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I was curious what everyone's position on the matter was. We have talked about it before in a different thread, but a HB391 is being introduced by Rep Pearson that would essentially make all tidally affected waters open to the public. It is getting a ton of support but also a ton of resistance. I have seen letters from oil companies to their leasees asking them to contact reps in opposition of the bill, and I have seen organizations like LaSC rallying the troops in support. It is supposed to be introduced on April 9th last I've heard. So far as I know, CCA has not come out in support.
 

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This would be a huge win for outdoorsmen. With that said, Lowsyanna has a long history of not doing the right thing; so I'll believe it when I see it.

If written properly, land and mineral owners would retain ownership and be shielded from liabilities. Can someone explain why an oil company would object to fishermen floating in public water over private lands? And spare me the evil oil company speach. There must be a reason I am ignorant to. I think the primary objection would be from wealthy duck clubs.
 

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Mostly Harmless
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I saw this bill was brought forth. From what I understand, permanent wiers and gates constructed before the bill is passed are grandfathered in. Improvised weirs and gates, eg. drill stem stuffed vertically in the mud and chains across canals are not grandfathered in. The main benefit of this bill is that you could again hunt and fish in open water even though it was once land in 1812 and owned by such-and-such before it eroded away.

Marshland was only valued for the mineral rights and the few cattle it could support when I was a kid unless it held enough ducks to lease out for hunting. I am not sure what changed, but landowners only started limiting public access for fishing within the last 15-20 years. I don't think they are succeeding in making money by limiting public access, but, by God, if it has potential value, they ain't gonna give it away for free now.

This has hurt Louisiana's "Sportsman's Paradise" reputation. From what I hear, lots of business has been lost. I know ramps that are suffering and some tournaments are avoiding Louisiana specifically because our water access is so convoluted. I can't justify going back home to fish (I even have a lifetime license) because much of the area I used to fish is private. There is no requirement for clearly marking property boundaries and there is no accurate single resource showing property boundaries and who allows public access, so unless you are local, the system is totally opaque. Even the local guys just figure it out by trial and error. Why spend hundreds or thousands of dollars to travel home just to have locals cuss at you, shoot at your boat (yes, it happens) or get ticketed by deputies?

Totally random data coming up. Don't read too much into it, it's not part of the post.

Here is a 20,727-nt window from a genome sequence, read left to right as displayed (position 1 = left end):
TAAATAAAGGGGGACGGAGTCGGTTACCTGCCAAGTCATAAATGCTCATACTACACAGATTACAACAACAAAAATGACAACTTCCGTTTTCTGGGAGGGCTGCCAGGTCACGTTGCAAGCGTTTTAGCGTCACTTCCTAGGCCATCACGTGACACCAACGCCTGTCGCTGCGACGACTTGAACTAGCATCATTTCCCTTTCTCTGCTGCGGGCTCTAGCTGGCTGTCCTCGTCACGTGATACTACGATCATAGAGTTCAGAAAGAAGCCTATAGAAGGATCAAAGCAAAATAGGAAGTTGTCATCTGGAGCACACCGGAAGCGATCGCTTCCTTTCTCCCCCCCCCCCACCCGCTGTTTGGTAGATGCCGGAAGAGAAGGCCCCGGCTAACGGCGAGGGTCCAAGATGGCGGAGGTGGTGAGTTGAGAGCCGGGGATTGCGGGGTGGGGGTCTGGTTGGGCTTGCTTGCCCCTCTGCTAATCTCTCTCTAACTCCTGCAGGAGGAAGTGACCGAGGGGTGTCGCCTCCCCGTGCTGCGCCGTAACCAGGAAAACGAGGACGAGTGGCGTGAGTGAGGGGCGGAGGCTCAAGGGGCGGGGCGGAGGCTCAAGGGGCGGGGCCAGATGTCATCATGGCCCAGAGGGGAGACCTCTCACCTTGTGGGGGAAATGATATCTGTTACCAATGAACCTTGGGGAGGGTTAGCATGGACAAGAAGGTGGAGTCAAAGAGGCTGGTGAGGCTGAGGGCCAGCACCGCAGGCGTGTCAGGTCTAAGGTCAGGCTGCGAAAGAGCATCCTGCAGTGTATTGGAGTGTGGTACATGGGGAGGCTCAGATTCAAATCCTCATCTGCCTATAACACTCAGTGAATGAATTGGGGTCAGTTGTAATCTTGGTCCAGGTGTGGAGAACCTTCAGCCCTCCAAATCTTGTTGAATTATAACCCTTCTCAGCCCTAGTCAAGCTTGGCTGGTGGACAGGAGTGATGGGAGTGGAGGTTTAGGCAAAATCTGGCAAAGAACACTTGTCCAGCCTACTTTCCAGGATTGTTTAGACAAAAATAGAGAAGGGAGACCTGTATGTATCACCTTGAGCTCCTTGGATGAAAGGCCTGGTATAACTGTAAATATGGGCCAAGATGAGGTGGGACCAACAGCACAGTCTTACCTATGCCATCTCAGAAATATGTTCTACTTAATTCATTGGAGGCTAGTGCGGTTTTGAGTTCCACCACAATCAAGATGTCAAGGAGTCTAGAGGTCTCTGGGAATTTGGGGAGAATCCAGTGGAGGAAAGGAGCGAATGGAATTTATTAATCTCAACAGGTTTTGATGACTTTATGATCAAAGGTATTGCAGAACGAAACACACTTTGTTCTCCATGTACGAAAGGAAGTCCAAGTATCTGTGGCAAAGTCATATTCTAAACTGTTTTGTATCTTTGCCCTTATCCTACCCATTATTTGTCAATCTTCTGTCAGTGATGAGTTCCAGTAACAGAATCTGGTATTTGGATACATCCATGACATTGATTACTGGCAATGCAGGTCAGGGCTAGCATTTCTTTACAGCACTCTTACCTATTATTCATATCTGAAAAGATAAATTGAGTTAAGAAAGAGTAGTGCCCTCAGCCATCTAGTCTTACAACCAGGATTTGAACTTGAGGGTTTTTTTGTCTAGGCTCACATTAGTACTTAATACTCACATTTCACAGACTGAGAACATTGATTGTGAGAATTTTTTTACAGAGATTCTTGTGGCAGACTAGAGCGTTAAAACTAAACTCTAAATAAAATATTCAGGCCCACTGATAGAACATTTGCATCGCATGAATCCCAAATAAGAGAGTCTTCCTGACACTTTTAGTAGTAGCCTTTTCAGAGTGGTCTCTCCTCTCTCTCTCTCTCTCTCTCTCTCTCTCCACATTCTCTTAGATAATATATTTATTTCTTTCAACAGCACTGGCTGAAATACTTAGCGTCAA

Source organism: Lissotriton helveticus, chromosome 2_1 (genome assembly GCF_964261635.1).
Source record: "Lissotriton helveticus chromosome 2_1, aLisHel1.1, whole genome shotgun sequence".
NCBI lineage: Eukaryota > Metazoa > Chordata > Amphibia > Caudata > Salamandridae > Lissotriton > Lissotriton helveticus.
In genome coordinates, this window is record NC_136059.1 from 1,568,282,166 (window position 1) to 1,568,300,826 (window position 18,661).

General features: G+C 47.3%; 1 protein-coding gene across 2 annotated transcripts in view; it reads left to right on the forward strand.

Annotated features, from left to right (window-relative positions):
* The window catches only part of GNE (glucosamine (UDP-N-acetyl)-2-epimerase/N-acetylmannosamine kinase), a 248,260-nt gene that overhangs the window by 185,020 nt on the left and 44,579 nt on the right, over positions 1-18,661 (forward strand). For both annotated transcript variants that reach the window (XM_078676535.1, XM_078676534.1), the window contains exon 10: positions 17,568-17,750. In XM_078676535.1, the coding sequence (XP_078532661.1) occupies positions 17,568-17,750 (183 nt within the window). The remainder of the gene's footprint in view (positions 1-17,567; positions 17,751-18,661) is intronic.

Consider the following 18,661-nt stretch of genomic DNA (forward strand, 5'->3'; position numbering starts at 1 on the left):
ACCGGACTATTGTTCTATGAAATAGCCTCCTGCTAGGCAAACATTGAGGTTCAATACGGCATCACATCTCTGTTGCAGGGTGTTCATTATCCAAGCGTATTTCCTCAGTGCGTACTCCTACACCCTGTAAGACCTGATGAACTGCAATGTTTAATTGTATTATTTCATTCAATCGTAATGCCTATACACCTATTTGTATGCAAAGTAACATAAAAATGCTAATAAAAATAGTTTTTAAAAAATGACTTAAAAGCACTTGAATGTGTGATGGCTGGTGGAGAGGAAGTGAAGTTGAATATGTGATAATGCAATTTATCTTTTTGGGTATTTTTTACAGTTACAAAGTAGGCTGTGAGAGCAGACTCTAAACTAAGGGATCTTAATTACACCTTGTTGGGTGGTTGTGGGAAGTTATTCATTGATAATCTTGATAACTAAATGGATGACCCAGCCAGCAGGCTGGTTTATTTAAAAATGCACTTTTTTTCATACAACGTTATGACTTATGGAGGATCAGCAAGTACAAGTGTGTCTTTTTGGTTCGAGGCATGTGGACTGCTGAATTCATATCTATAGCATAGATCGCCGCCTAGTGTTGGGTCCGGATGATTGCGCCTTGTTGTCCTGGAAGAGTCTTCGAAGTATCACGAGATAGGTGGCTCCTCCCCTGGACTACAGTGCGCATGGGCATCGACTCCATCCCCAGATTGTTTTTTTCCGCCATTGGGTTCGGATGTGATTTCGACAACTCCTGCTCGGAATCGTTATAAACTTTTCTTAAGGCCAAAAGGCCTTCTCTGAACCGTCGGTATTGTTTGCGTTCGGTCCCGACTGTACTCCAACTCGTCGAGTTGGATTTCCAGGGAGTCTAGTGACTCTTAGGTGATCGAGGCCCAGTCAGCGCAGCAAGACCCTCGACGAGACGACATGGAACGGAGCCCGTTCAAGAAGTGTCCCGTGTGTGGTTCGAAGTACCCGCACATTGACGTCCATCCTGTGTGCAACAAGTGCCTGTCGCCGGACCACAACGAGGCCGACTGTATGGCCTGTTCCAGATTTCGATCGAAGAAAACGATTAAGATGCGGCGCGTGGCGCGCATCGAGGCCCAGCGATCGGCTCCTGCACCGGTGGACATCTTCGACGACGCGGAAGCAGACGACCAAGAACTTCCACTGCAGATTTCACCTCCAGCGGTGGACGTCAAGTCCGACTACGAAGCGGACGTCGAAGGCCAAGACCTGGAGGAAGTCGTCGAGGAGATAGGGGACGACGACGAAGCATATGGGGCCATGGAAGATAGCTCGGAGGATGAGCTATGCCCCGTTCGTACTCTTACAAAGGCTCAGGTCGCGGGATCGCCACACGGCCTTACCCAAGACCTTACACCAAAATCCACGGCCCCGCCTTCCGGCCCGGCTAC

While I have a problem with the concept of denying public access to unimpounded tidal water because it is private "land", I am all for protected the hunt clubs' lease privileges on impounded marshland. In that specific case, the landowners spent money to build weirs and levees to impound fresh water to improve and protect the habitat on their lands. If they are saving marsh (which helps us all), they deserve to reap some reward. There is no incentive to take care of the land otherwise. The state isn't going to proactively step in to take care of the marsh if the landowner is forced to open it to the public and the landowners aren't going to spend money to protect marshland so non-paying skyblasters (I hunted public land and have a very low opinion of many of my peers) can leave beer cans, Snickers wrappers and crippled ducks all over their marsh.

A 200-300 yard safety zone around occupied duck blinds would be smart.

Nate
 

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@jmrodandgun I know this one gets you fired up
It does. What frustrates me the most is the idea that there needs to be some kind of compromise. In order for a compromise to exist, both sides have to want something to change. The problem is the land owners are perfectly happy with the way things are, so all they will be doing is giving, while the supporters of the bill simply get to take. That is not how a compromise works. Secondly, its either public or it is private. The idea of blurring those lines to make the duck hunters feel better is preposterous. As far as I am concerned, those who spend the most money are the ones who should get to decide. Duck hunters can take their 2 months and shove it up their ass. I'm done with them.
 

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Frankly, I find the idea that any sort of navigable waterway regardless of whether or not it was once dry land can be consider private preposterous.

You can certainly consider private and post no trespassing signs on marsh islands but that's about it.
 

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A 200-300 yard safety zone around occupied duck blinds would be smart.
You do realize that could put boaters in a situation where they have no other choice but to violate the buffer zone. Opening weekend someone would for sure set up on the entrance to a lake or a major canal.

You can't close off access to areas because someone decided they wanted to spend a few hours shooting at birds.
 

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Mostly Harmless
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You do realize that could put boaters in a situation where they have no other choice but to violate the buffer zone. Opening weekend someone would for sure set up on the entrance to a lake or a major canal.

You can't close off access to areas because someone decided they wanted to spend a few hours shooting at birds.